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Free Soil Party

the party formed in opposition to the extension of slavery

When the 1847 New York State Democratic convention failed to endorse the Wilmot Proviso, which would have banned slavery in territory acquired as a result of the Mexican War, about half of the delegates, known as "Barnburners," walked out in protest. The nomination of Lewis Cass, who supported popular sovereignty, as the Democratic nominee for President angered even more Democrats. On August 9, 1848, thousands of angry Democrats, along with anti-slavery Whigs and former members of the short-lived Liberty Party, gathered in Buffalo, New York, and formed the Free Soil Party.

The platform of the Free Soil Party opposed the extension of slavery into new territories or states, but carefully avoided the question of whether slavery itself should remain legal. In fact, most members of the party were not abolitionists, and very few believed African-Americans deserved equal rights. To most Free-Soilers, the issue of slavery had more to do with economics than morals, as slave owners had an unfair advantage over non-slave owners due to lower labor costs. The party also supported national internal improvement programs, homestead acts, paying off the public debt, abolition of unnecessary offices, and tariffs for revenue only. They adopted the slogan "free soil, free speech, free labor, and free men," and then nominated Martin Van Buren as their first presidential candidate, and Charles Francis Adams for Vice-President.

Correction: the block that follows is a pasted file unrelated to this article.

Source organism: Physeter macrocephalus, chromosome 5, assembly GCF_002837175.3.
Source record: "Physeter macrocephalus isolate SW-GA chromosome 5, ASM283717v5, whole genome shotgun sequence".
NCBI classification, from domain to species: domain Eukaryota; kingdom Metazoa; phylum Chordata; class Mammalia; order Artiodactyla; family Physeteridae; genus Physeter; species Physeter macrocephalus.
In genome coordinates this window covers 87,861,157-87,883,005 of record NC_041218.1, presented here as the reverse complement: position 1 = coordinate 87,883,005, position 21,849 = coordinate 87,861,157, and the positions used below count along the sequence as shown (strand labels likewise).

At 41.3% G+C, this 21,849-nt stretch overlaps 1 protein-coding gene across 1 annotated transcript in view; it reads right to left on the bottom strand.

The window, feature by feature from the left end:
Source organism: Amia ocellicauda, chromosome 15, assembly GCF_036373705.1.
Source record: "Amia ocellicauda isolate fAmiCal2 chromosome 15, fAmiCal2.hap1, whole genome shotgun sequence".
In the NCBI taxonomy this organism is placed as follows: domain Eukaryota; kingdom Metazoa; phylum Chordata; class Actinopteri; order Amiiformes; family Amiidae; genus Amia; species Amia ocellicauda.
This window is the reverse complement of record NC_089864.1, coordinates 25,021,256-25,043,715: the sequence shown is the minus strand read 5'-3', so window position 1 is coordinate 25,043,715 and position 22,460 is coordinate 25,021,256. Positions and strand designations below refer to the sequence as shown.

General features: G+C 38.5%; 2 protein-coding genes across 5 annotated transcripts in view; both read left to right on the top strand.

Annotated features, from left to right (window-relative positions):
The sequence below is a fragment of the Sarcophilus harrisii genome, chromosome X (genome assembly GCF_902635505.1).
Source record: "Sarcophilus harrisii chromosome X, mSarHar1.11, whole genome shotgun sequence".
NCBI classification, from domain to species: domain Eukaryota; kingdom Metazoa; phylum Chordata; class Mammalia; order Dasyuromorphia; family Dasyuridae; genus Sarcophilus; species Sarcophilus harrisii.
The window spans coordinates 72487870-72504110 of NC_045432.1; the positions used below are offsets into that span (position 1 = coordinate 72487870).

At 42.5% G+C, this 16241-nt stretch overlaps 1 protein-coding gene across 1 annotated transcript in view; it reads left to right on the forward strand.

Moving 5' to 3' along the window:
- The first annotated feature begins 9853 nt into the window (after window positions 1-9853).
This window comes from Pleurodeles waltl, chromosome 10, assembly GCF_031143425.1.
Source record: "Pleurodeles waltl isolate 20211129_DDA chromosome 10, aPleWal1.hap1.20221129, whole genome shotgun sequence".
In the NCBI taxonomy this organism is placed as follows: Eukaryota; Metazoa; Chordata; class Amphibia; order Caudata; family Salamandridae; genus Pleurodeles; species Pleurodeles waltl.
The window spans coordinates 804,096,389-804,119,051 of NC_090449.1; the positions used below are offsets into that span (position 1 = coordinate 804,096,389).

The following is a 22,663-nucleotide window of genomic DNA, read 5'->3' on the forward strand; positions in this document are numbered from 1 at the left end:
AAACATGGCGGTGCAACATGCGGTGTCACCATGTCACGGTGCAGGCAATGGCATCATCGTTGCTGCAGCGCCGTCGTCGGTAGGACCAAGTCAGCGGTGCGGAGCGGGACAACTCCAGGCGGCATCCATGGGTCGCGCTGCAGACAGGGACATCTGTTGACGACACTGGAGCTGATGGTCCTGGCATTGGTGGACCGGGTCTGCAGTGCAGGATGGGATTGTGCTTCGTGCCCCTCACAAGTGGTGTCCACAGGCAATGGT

1848 Free Soil election poster

Although the Free Soil Party enjoyed great popular support in upstate New York, western Massachusetts and Ohio, hte Van Buren-Adams ticket finished last in the election, with only 10% of the popular vote and no electoral votes, and Whig candidate Zachary Taylor, a slaveholder, was elected to the presidency. The party did much better in congressional elections, however, as 16 Free Soilers were elected to the U.S. Congress (2 Senators, 14 Representatives).

The Free Soil Party's poor showing at the polls in 1848 cost it much of its popular support, and passage of the Kansas-Nebraska Act in 1850 made it even more difficult for the party to garner support. The 1852 presidential ticket of John Parker Hale and George W. Julian only captured 5% of the total vote, and by 1854 the Free Soil Party had ceased to exist, with most of its members joining the newly established Republican Party, which nominated Abraham Lincoln as its first presidential candidate in 1860.

Mexican War
Martin Van Buren
Kansas-Nebraska Act
Abraham Lincoln

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The Robinson Library >> Political Science >> Political Institutions and Public Administration: United States > Political Parties

This page was last updated on 06/07/2017.